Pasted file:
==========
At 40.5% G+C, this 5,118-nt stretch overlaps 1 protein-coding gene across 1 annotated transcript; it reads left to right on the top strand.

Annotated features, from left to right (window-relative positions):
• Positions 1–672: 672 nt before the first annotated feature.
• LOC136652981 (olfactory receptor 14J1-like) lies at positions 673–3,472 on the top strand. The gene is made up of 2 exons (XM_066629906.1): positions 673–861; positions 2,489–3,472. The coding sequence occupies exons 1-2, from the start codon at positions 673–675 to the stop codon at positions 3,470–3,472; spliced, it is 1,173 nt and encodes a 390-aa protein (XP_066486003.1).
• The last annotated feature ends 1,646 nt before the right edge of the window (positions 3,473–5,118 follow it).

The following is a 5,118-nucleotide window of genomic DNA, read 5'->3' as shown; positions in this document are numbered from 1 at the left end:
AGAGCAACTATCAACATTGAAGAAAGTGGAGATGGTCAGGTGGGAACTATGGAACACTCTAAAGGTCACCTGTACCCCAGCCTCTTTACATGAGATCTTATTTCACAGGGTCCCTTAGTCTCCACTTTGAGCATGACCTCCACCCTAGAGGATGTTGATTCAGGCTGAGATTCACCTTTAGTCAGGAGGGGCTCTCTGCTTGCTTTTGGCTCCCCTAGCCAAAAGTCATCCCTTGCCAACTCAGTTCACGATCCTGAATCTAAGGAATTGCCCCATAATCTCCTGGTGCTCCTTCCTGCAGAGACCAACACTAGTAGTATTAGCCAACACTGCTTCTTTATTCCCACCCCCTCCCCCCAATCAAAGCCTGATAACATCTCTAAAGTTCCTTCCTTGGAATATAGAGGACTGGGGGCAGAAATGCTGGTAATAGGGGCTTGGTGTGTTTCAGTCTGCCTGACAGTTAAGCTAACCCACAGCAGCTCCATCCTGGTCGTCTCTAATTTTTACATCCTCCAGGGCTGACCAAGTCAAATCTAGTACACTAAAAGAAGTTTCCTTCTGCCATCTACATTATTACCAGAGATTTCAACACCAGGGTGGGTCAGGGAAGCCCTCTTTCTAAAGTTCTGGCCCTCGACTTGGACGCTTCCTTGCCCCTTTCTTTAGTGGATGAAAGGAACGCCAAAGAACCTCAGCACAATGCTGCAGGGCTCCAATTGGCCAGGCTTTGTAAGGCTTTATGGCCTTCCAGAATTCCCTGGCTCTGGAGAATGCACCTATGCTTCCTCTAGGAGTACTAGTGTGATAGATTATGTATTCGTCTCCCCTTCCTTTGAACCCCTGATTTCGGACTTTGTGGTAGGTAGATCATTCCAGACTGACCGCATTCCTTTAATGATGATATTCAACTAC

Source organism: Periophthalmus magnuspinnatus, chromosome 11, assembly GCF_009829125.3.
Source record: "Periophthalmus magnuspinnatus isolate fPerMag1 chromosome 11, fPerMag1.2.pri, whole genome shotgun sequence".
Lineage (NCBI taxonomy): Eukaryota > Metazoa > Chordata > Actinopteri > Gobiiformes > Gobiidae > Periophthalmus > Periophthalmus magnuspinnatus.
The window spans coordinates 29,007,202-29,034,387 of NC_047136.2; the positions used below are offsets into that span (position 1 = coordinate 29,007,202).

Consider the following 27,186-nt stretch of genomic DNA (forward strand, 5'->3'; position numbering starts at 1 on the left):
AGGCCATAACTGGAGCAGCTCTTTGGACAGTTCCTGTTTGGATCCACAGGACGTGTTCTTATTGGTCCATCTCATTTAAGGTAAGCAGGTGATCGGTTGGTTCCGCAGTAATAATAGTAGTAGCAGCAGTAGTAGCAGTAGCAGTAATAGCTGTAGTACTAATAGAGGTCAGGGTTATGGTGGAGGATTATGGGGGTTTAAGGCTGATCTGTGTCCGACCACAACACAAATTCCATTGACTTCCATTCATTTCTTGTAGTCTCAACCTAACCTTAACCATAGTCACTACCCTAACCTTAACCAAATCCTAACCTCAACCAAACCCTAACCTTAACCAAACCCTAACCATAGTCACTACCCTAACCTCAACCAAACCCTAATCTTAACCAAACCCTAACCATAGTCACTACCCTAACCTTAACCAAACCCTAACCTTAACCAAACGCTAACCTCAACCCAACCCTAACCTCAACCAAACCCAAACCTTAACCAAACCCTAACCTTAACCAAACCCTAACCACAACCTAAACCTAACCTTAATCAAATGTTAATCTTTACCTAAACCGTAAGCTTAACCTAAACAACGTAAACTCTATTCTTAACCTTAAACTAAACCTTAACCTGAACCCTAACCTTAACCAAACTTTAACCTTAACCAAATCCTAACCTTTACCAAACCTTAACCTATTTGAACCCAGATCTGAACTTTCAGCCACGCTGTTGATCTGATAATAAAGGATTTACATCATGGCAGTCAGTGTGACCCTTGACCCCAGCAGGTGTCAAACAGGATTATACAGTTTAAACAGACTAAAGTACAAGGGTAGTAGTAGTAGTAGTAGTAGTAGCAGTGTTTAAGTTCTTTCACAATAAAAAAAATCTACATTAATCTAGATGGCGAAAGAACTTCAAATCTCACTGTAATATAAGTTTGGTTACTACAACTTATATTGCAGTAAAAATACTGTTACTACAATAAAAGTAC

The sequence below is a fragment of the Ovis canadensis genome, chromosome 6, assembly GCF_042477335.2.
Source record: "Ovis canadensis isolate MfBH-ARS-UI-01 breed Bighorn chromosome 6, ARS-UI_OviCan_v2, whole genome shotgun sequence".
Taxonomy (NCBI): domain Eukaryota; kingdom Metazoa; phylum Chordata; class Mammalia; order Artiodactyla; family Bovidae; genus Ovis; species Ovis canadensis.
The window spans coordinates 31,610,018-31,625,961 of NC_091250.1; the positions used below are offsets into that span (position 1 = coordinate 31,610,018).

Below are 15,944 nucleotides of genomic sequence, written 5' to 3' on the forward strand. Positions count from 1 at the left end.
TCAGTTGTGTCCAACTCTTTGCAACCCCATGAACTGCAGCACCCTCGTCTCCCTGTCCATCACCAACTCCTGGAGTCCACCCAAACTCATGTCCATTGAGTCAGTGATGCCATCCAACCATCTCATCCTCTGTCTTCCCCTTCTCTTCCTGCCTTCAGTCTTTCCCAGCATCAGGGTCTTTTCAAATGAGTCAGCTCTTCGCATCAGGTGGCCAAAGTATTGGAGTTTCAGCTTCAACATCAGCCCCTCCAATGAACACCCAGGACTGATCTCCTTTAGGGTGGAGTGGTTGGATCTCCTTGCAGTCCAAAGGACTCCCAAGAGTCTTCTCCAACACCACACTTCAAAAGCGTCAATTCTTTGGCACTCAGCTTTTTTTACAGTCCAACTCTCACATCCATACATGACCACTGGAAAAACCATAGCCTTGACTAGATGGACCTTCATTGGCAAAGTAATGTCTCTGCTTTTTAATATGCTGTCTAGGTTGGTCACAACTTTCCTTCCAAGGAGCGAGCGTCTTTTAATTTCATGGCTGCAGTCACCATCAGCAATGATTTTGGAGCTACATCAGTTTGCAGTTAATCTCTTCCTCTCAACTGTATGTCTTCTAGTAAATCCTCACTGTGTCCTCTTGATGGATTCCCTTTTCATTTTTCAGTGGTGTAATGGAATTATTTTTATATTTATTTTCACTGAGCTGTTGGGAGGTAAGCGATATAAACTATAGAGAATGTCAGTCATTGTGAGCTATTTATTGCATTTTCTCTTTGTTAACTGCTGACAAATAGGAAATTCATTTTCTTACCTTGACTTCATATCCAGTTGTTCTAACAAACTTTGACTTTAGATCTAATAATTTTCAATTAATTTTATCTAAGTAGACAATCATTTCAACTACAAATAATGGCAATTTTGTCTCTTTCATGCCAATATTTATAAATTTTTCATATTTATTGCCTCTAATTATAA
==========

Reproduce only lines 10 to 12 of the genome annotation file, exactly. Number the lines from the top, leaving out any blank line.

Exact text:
Lineage (NCBI taxonomy): Eukaryota > Metazoa > Chordata > Actinopteri > Gobiiformes > Gobiidae > Periophthalmus > Periophthalmus magnuspinnatus.
The window spans coordinates 29,007,202-29,034,387 of NC_047136.2; the positions used below are offsets into that span (position 1 = coordinate 29,007,202).

Consider the following 27,186-nt stretch of genomic DNA (forward strand, 5'->3'; position numbering starts at 1 on the left):